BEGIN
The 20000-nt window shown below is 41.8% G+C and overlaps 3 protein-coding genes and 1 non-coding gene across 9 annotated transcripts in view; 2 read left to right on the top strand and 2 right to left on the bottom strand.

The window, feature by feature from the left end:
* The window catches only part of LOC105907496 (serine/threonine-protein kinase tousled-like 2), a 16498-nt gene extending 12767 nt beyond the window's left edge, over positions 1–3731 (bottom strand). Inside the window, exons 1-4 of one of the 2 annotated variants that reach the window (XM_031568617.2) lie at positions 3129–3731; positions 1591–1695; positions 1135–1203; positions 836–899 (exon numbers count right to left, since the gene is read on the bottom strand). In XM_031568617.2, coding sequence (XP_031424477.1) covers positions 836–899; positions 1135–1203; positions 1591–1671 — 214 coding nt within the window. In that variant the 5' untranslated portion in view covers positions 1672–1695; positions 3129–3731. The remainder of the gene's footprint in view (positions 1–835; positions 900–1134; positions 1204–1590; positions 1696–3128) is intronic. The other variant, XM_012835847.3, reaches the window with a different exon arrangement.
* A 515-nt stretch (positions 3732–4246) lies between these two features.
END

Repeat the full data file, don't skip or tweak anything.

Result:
The 20000-nt window shown below is 41.8% G+C and overlaps 3 protein-coding genes and 1 non-coding gene across 9 annotated transcripts in view; 2 read left to right on the top strand and 2 right to left on the bottom strand.

The window, feature by feature from the left end:
* The window catches only part of LOC105907496 (serine/threonine-protein kinase tousled-like 2), a 16498-nt gene extending 12767 nt beyond the window's left edge, over positions 1–3731 (bottom strand). Inside the window, exons 1-4 of one of the 2 annotated variants that reach the window (XM_031568617.2) lie at positions 3129–3731; positions 1591–1695; positions 1135–1203; positions 836–899 (exon numbers count right to left, since the gene is read on the bottom strand). In XM_031568617.2, coding sequence (XP_031424477.1) covers positions 836–899; positions 1135–1203; positions 1591–1671 — 214 coding nt within the window. In that variant the 5' untranslated portion in view covers positions 1672–1695; positions 3129–3731. The remainder of the gene's footprint in view (positions 1–835; positions 900–1134; positions 1204–1590; positions 1696–3128) is intronic. The other variant, XM_012835847.3, reaches the window with a different exon arrangement.
* A 515-nt stretch (positions 3732–4246) lies between these two features.